Murphy reps seek to ease NJ business fears on clean energy costs
TRENTON – High-ranking Murphy administration officials sought to ease concerns among businesses about the increased cost for energy as New Jersey shifts to renewable sources at a New Jersey Business and Industry Association conference Friday.
The energy summit – officially called ‘Energy & Decarbonization: A New Jersey Business Perspective’ – was a daylong dive into the clean energy debate, questioning whether the state's goals for 100% clean energy and an 80% reduction of greenhouse gases by 2050 are feasible or desirable.
Business groups are concerned the changes sought by the state’s Energy Master Plan will prove prohibitively expensive – especially hitting industries that are the largest energy consumers. Cabinet officials sought to assure participants they’re taking their worries into account.
Board of Public Utilities President Joseph Fiordaliso said the administration wants to work with businesses and isn’t their adversary.
“Does it cost a lot of money? Yes. I keep saying that. I’m not going to deny it,” Fiordaliso said. “We have a study going on right now that will determine the exact amount of money it will cost – and who’s going to pay for it.”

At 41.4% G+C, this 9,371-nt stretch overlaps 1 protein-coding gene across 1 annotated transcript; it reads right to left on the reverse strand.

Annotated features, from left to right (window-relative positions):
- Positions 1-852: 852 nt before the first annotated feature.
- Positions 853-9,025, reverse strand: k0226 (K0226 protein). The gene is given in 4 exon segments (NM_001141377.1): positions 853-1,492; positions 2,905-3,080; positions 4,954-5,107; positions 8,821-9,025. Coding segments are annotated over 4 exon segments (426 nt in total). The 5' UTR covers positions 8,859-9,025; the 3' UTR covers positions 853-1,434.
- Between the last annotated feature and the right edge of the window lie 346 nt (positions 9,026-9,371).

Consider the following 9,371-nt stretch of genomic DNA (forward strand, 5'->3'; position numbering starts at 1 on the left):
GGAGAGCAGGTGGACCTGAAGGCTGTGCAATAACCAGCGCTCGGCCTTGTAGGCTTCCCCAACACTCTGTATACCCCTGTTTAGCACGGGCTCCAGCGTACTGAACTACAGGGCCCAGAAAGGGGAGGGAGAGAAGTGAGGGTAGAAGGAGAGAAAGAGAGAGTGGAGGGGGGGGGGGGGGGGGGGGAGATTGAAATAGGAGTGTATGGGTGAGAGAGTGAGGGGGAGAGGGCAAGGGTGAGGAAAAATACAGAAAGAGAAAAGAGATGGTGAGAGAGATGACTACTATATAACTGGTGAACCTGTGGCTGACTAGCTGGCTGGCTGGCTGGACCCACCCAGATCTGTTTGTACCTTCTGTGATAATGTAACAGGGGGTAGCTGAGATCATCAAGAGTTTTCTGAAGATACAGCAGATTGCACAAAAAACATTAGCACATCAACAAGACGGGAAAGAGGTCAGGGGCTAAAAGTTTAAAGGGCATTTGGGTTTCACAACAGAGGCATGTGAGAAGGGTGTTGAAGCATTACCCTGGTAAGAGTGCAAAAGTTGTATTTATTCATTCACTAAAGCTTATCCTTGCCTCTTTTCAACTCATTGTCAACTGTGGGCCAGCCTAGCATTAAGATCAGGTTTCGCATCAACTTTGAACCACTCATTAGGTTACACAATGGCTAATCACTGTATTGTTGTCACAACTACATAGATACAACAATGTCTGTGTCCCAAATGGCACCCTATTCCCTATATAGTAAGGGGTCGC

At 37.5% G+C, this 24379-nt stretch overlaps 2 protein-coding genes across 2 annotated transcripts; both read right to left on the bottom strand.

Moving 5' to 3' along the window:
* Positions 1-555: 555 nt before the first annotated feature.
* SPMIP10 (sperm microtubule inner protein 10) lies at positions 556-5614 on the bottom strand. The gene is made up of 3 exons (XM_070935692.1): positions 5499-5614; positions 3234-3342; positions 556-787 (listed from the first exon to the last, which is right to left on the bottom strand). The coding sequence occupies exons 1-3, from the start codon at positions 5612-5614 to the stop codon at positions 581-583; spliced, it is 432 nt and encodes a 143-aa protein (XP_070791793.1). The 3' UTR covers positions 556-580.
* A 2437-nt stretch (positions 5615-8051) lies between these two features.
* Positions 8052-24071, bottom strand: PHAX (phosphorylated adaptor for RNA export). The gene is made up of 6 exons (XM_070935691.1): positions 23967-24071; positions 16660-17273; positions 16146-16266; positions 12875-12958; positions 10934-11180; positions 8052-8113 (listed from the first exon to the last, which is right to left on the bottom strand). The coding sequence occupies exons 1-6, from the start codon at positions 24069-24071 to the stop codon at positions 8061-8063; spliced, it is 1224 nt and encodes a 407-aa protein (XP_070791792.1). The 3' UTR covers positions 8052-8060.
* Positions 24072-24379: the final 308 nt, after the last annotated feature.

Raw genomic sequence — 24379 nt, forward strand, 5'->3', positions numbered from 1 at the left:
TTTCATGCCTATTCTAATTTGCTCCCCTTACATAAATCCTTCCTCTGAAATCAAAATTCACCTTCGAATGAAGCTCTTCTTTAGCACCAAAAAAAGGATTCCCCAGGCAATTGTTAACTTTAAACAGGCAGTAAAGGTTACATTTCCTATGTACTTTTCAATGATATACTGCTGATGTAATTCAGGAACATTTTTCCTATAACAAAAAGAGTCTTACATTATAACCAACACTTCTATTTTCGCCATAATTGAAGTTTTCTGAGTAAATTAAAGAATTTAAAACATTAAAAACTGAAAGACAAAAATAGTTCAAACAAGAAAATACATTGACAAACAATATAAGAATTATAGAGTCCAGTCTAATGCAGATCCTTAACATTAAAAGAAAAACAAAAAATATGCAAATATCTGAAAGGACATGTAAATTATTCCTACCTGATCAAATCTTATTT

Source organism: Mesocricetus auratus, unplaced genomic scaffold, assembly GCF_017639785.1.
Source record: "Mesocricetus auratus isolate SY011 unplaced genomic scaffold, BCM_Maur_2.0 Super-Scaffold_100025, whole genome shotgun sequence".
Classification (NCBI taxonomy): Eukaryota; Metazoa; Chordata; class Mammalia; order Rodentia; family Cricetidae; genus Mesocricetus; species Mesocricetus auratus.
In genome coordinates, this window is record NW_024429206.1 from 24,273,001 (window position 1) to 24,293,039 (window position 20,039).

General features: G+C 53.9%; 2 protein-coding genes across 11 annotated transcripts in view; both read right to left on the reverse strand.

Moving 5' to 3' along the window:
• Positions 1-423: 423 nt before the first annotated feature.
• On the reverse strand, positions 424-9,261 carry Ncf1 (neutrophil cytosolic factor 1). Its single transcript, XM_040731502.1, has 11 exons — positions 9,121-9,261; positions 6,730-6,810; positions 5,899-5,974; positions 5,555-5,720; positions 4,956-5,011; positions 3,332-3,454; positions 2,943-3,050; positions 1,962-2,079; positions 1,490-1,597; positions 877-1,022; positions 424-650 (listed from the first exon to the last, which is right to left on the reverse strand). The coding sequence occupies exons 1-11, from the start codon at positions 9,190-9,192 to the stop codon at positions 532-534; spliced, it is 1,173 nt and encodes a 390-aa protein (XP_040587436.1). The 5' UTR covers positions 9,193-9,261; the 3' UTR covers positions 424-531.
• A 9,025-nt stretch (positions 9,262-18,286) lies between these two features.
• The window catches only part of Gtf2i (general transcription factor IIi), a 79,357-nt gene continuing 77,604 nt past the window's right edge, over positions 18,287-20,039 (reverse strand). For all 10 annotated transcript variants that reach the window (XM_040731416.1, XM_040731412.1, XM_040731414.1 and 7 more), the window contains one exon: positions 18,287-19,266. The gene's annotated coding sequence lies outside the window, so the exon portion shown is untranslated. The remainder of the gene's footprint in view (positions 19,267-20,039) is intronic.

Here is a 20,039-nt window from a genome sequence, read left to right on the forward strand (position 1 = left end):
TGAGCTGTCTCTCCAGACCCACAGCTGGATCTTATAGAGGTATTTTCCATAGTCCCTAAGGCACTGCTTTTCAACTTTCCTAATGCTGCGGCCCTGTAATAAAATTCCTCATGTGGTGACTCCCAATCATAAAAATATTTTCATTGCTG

Fiordaliso said the transition will also bring money into the economy, such as the effort to support a wind turbine industry in South Jersey.
“I’m not here to tell you it’s not expensive,” he said. “But what we fail to look at consistently is the economic development and enhancements that are created by clean energy. Clean energy is good business.”
Environmental Protection Commissioner Shawn LaTourette said private industry can’t make the switch without a regulatory push – but that it’ll take time.
“Nobody is flipping off the switch on natural gas tomorrow,” LaTourette said. “I’m sorry to all my environmentalist friends. That is not a thing, period.”
LaTourette said incrementalism is thoughtful, not an insult, and that the state can’t be “blind to reality” by having policies such a blanket ban on compressor stations for natural gas pipelines.
“You don’t see the Department of Environmental Protection answering the call for a fossil fuel moratorium for example because that would have detrimental effects to everyone,” he said.
While Republican gubernatorial candidate Jack Ciattarelli says the state may be doing too much too quickly about climate change, LaTourette also hears the opposite – that more is needed.
“And I don’t deny that it’s urgent. By any stretch of the imagination, it is in fact code red for humanity,” LaTourette said. “But I firmly believe that we do not have to punish ourselves and punish our economy on the way to answering that call.”